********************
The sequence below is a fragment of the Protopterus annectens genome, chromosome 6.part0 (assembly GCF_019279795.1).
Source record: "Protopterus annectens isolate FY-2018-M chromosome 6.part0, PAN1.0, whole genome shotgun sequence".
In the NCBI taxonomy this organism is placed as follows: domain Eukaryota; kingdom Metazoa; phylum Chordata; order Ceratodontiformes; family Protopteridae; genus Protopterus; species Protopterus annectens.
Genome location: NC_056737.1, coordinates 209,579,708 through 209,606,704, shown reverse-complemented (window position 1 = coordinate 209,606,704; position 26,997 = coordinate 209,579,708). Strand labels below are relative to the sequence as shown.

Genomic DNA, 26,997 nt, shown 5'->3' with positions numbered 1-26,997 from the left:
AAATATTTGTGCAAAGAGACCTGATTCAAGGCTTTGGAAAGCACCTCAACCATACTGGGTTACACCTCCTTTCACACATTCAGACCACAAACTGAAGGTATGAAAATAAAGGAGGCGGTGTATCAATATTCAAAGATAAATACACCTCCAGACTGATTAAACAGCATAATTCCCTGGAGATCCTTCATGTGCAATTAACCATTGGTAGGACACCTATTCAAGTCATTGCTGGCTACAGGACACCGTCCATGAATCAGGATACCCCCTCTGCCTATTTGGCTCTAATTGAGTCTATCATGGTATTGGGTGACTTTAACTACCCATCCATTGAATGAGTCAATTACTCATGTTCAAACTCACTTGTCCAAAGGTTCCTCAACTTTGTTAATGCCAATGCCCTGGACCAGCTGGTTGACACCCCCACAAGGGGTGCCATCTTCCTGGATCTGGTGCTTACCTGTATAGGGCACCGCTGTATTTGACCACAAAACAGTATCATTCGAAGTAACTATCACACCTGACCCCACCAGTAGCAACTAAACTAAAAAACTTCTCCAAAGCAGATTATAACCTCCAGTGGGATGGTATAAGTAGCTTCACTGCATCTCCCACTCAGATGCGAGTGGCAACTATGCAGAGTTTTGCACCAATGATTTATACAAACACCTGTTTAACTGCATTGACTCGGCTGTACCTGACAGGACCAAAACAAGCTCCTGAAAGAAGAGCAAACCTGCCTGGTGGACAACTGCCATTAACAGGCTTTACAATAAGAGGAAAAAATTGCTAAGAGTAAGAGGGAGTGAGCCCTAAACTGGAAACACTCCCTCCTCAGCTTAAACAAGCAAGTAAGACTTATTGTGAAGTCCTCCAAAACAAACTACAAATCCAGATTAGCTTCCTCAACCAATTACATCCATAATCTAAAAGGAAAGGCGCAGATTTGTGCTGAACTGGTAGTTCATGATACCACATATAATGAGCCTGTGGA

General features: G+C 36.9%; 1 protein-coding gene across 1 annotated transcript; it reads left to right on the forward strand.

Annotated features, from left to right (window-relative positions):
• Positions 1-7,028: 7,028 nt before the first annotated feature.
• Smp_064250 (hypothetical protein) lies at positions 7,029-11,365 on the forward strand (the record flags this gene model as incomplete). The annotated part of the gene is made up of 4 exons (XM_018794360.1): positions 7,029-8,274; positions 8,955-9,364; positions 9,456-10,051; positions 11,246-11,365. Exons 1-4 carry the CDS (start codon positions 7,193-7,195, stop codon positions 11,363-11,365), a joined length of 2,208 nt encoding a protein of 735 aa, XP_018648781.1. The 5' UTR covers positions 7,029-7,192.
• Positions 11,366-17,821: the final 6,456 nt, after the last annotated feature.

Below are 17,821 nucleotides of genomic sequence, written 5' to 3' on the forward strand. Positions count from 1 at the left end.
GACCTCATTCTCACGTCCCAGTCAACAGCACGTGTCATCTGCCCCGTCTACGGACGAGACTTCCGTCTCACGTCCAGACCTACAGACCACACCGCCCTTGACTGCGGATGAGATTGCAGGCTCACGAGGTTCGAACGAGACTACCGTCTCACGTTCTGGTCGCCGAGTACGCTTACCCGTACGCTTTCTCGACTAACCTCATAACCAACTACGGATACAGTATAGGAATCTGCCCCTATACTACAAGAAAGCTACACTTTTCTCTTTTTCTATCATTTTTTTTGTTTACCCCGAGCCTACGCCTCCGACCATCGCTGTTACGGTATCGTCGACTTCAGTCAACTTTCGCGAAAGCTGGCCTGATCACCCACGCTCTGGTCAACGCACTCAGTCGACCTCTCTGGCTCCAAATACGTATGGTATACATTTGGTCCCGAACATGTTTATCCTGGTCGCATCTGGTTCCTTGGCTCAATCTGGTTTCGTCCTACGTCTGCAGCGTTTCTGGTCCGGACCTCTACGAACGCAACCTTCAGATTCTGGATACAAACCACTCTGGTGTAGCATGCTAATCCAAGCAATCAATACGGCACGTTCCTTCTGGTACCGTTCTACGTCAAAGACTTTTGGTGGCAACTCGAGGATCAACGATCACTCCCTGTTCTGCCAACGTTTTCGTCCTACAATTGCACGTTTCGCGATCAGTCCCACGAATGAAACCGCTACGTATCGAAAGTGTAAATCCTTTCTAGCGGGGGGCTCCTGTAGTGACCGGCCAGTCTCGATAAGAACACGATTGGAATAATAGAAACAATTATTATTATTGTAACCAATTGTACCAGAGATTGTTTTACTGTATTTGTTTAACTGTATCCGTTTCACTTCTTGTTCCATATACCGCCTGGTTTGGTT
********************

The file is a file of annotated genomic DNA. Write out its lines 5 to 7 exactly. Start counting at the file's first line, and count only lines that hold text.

Genomic DNA, 26,997 nt, shown 5'->3' with positions numbered 1-26,997 from the left:
AAATATTTGTGCAAAGAGACCTGATTCAAGGCTTTGGAAAGCACCTCAACCATACTGGGTTACACCTCCTTTCACACATTCAGACCACAAACTGAAGGTATGAAAATAAAGGAGGCGGTGTATCAATATTCAAAGATAAATACACCTCCAGACTGATTAAACAGCATAATTCCCTGGAGATCCTTCATGTGCAATTAACCATTGGTAGGACACCTATTCAAGTCATTGCTGGCTACAGGACACCGTCCATGAATCAGGATACCCCCTCTGCCTATTTGGCTCTAATTGAGTCTATCATGGTATTGGGTGACTTTAACTACCCATCCATTGAATGAGTCAATTACTCATGTTCAAACTCACTTGTCCAAAGGTTCCTCAACTTTGTTAATGCCAATGCCCTGGACCAGCTGGTTGACACCCCCACAAGGGGTGCCATCTTCCTGGATCTGGTGCTTACCTGTATAGGGCACCGCTGTATTTGACCACAAAACAGTATCATTCGAAGTAACTATCACACCTGACCCCACCAGTAGCAACTAAACTAAAAAACTTCTCCAAAGCAGATTATAACCTCCAGTGGGATGGTATAAGTAGCTTCACTGCATCTCCCACTCAGATGCGAGTGGCAACTATGCAGAGTTTTGCACCAATGATTTATACAAACACCTGTTTAACTGCATTGACTCGGCTGTACCTGACAGGACCAAAACAAGCTCCTGAAAGAAGAGCAAACCTGCCTGGTGGACAACTGCCATTAACAGGCTTTACAATAAGAGGAAAAAATTGCTAAGAGTAAGAGGGAGTGAGCCCTAAACTGGAAACACTCCCTCCTCAGCTTAAACAAGCAAGTAAGACTTATTGTGAAGTCCTCCAAAACAAACTACAAATCCAGATTAGCTTCCTCAACCAATTACATCCATAATCTAAAAGGAAAGGCGCAGATTTGTGCTGAACTGGTAGTTCATGATACCACATATAATGAGCCTGTGGA

General features: G+C 36.9%; 1 protein-coding gene across 1 annotated transcript; it reads left to right on the forward strand.